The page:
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  • Writer's pictureMalcolm De Leo

Facilitation: Spectruming Your Ideas

Have you ever been faced with creating options for a difficult solution? All of us in our business or ever personal lives run into challenges that require us to develop choices that enable a positive outcome. What happens when these options require alignment from a group of people? The number of opinions will climb as do the options to solve the problem. This "force multiplier" can slow down decision making that needs to happen quickly and easily devolves into a the worst possible thing; brainstorming.

The trick is finding quick and easy ways to scope out choices/options that do the following:

  1. Can be developed quickly

  2. Is a simple/repeatable process

  3. Moves the argument/debate away from happening between people

  4. Are easy to grasp and align on by the group making the decisions

In an ongoing series of simple tools for facilitating innovation, I propose one of the most effective and easiest methods for getting a group of people to quickly align on potential paths forward to any issue at hand.

The method is the simple technique of "spectruming" your ideas.

What is spectruming?

Spectruming is what is sounds like, but I find rarely used in a situation where quick decisions and options need to be created. Simply put it requires physically putting your potential solutions on a spectrum. The steps for this are below

Step 1: Draw a two headed arrow.

Step 2: Write the most extreme idea on the right side of the arrow.

Step 3: Write an equal and opposite extreme idea on the left side of the arrow.

Step 4: Starting on the left side add additional elements to your left side extreme idea with each idea going across looking more and more like your right side idea until it does.

Below is an illustration of this concept as a picture.

That's sort of it. By creating two equal and opposite ideas as bookends and then building the ideas that lie between them, you can create a simple and easy series of ideas to debate, discuss, choose from or even reject as you make decisions.

What would a simple example look like?

The buy/sell your company example is a perfect way to demonstrate spectruming.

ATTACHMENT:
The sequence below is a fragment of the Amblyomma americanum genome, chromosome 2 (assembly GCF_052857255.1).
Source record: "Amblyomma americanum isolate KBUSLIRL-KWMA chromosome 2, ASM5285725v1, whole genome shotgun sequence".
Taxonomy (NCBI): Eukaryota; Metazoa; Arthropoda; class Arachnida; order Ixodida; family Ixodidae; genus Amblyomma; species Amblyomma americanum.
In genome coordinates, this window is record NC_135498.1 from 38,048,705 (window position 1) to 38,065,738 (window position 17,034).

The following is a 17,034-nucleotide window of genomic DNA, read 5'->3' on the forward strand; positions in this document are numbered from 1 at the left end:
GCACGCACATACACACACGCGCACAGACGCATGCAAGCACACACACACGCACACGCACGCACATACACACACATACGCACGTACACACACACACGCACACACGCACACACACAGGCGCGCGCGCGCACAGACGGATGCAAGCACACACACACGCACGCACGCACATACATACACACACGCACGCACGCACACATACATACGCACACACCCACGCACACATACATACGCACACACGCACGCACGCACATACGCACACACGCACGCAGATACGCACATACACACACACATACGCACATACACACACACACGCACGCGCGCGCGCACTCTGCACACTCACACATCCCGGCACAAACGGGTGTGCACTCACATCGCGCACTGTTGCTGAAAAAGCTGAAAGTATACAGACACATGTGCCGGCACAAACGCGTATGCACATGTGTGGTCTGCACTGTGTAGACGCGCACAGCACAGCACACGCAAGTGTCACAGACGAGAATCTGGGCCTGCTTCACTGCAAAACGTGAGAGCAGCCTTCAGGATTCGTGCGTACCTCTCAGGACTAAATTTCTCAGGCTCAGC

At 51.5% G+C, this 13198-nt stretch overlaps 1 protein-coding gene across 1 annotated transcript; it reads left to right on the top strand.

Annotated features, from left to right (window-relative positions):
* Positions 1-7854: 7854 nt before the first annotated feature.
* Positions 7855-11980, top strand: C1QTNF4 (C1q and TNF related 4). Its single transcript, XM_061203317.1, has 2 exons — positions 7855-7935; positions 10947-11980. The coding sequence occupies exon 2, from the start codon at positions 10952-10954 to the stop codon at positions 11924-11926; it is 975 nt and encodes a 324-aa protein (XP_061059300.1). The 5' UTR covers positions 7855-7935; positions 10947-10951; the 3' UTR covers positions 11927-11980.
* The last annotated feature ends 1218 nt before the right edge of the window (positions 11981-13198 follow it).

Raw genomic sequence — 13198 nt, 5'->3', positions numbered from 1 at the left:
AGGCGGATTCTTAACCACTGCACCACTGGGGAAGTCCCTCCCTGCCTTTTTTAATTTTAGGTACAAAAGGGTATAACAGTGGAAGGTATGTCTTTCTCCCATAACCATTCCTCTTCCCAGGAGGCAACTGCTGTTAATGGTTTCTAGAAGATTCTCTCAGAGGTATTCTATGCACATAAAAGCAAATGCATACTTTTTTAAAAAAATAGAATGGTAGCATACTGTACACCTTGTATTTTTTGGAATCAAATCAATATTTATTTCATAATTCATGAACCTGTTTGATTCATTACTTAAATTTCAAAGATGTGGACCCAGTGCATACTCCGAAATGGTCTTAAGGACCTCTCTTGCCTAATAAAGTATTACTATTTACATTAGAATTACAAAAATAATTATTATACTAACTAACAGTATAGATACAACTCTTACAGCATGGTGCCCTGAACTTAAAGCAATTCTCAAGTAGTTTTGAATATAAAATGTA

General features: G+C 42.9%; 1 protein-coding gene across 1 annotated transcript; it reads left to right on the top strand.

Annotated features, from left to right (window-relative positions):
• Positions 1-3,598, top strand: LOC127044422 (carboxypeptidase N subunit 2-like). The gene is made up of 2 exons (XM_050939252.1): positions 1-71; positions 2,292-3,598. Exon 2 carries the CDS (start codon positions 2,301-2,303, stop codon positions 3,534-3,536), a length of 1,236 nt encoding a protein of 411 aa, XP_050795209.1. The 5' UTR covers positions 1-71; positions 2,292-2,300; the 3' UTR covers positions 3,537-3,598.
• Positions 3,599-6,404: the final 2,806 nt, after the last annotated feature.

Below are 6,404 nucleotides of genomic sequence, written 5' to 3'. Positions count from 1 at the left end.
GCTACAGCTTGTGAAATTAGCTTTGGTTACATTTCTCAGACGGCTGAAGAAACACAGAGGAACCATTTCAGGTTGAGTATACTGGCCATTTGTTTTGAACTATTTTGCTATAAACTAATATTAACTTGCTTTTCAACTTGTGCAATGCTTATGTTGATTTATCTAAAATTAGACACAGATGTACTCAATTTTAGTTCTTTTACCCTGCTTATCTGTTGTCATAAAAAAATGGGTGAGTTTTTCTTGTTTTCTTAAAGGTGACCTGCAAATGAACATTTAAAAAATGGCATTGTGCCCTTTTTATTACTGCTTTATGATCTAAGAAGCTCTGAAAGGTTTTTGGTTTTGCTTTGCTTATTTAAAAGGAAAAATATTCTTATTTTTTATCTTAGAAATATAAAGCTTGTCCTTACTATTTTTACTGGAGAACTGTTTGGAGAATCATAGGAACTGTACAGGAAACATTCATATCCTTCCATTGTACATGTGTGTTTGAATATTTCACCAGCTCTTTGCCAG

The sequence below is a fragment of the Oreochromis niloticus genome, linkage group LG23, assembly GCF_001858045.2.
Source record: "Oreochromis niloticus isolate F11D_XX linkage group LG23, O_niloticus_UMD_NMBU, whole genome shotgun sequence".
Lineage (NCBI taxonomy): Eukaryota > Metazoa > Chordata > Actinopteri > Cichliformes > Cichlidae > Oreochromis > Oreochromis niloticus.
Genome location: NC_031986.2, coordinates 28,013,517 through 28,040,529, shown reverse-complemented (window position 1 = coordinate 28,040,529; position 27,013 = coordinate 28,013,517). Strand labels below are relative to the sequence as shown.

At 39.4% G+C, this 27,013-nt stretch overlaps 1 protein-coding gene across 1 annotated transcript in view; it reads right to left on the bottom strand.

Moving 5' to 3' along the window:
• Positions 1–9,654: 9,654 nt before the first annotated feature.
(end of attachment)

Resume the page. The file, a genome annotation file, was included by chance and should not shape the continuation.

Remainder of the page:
Step 1: Draw a two headed arrow. Well that was easy

Step 2: Write one extreme on the right side of the arrow. Keep 100%/Don't Sell it.

Step 3: Write the other extreme idea on the left side of the arrow. Sell 100%/Sell it all

Step 4: Fill what lies between. Buy/Sell Different fractions between 0% and 100%

While this is a very rudimentary way to show how to "spectrum" an idea, it does illustrate the simple elegance of choosing extremes and then building the bridge between them. Of course when working in varying scenarios the ideas/concepts could have many more elements and details that need fleshing out, but by using this technique you can easily compare each option as you build the bridge.

When should spectruming be used to "net down" on your options?

Because the system yields a bounded spectrum with two sides, it is probably a good idea to brainstorm the ends before you build the incremental that lie between those two ideas. That being said, finding two equal and opposite extremes should be a reasonably easy process, particularly when you are going to build the bridge between them. That is what makes spectruming so powerful; the ends you create can either allow you to build a simple bridge or one that requires alot of discussion because the ends are so disparate.

Why is spectruming an important part of the innovation facilitation toolbox?

Reason 1: It is definitive! We can all create ideas, but picking two bookends and building a bridge between those ideas is a great way to narrow your options and create compromises that the group can easily discuss.

Reason 2: It reduces complexity! Creating a series of incremental ideas based on two extremes is a great way to create additional ideas that are bounded. In a brainstorming (which is a great and important thing to do), people are allowed to come up with options of any type. This process often leads to a whirlwind of divergence that increases solution complexity not decreases. By allowing for what I might call "bounded brainstorm" when you fill in the ideas that lie between, you are still giving freedom to create but limiting it by making sure the group heads towards convergence in a timely manner.

Reason 3: It reduces personal debates that waste time! Innovation facilitation is a process that is meant to allow people to diverge but also limit this divergence so that really big ideas can be created as well as executed on. By using paper to spectrum a series of ideas you are physically putting the options on an inanimate object which forces people to debate while looking at the wall, paper, whiteboard or where ever you stick your spectrum of ideas. It seems a bit silly, but when people are debating face to face and doing so while looking somewhere else, the debate becomes less personal and more functional. Spectruming represents a manner of facilitation that depersonalizes debate and is thus more effective in general.

Putting it into practice

The next time you are faced with the need to tackle a sudden problem, grab your paper and draw the spectruming arrow. It really is as simple as that. I use this technique all the time by myself because it is so fast, easy and simple. The key element of putting spectruming into practice is just that PRACTICE it. Over time you will see yourself doing it automatically without having to write things down. And when this happens you will be able to work with others to align with them more quickly so that time isn't wasted and energy is spent solving problems rather than second guessing each other.

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